Grace Goes To Washington (Kelly DiPucchio)

Hello friends, and happy International Women’s Day! To celebrate, we’re reviewing Grace Goes To Washington, written by Kelly DiPucchio and illustrated by LeUyen Pham, the sequel to one of our all-time favorite titles, Grace For President.

The school trip to Washington, D.C. is coming up, and Grace – the aspiring government leader who already has a successful run for class president under her belt – could not be more excited. For now, however, she must work in congress with her fellow class representatives to decided what to do with the proceeds from the school bake sale. Different contingents propose different needs: new athletic equipment, new band instruments, or new library books? Grace isn’t sure how to vote, as all are worthy causes. The class trip to D.C. provides a break from the debate, and Grace is deeply inspired by what she sees. Yet when she returns to school, all she sees is unrest – the fighting over how the bake sale money should be spent has reached a fever pitch, and friends are arguing on the playground. But in the melee, Grace notices a lonely new student, and inspiration strikes. Perhaps what the school needs most of all is a reminder of what people can accomplish when they work together.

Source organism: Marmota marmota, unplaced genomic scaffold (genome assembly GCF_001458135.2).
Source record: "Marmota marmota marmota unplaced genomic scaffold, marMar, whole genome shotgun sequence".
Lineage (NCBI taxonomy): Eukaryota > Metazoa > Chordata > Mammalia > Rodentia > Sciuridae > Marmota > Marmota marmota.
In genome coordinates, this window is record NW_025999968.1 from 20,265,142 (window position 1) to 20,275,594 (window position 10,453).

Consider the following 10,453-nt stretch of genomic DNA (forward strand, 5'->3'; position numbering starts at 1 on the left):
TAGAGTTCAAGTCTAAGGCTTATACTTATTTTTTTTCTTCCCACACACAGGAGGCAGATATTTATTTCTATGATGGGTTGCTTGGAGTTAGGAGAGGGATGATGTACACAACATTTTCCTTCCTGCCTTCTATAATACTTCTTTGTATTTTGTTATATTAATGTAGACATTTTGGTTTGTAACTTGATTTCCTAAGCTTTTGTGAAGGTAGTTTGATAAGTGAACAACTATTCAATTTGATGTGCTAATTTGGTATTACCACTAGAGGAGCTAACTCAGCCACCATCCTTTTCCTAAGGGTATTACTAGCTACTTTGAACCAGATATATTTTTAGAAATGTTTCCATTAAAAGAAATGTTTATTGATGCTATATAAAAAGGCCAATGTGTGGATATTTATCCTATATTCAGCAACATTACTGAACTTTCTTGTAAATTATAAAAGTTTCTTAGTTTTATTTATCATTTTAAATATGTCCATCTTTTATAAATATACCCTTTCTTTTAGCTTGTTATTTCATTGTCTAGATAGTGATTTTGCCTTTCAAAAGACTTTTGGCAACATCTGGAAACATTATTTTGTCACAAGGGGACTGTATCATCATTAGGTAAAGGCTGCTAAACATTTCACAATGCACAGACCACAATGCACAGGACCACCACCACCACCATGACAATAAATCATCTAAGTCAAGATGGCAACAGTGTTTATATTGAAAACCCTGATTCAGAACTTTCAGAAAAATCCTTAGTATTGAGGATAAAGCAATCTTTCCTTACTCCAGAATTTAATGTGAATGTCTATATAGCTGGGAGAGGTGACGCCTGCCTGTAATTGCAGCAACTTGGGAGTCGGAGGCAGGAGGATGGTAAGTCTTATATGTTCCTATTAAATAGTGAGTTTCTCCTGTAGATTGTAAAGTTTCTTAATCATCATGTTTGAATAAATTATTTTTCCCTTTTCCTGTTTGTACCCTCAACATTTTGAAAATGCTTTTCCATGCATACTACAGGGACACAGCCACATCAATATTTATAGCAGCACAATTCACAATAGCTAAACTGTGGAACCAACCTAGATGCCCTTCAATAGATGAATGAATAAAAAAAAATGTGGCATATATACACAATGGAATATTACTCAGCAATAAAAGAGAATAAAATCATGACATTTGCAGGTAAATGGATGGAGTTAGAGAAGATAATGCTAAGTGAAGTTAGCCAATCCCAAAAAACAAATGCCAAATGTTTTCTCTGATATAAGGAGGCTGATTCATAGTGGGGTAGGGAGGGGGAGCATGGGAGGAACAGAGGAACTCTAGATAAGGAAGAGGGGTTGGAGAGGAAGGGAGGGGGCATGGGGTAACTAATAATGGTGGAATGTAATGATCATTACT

Lovely. Just as Grace challenged the ideas that only men could lead in her previous book, she’s back to encourage teamwork and cooperation over partisanship (doesn’t that sound nice?). And like the previous title worked in a wonderful explanation of how the electoral college functions, this one provides a lesson in the branches of government, the executive and legislative in particular. Pham’s art features diverse characters that are alive with emotion and personality, and the text is earnest and impactful. The length is perfect for a storytime, and JJ and I were both so pleased to see Grace inspiring other kids to take the lead and do what’s right once again. A worthy sequel, and a reminder for readers big and small that by working together despite our differences, we can achieve great and lasting things. Baby Bookworm approved!

Top 5: Girl Power!

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Hello, friends! This Top 5 is coming to you a day late, as JJ’s daddy graduated from college yesterday (yay!) and we were a bit busy. But not to fret, this one is chock full of awesome books about Girl Power! As the mother of a daughter in a world that can be scary for girls and women, books that celebrate girls and all the things they can do and be are essential. So in no particular order, here are The Baby Bookworm’s Top 5 Girl Power books of 2016: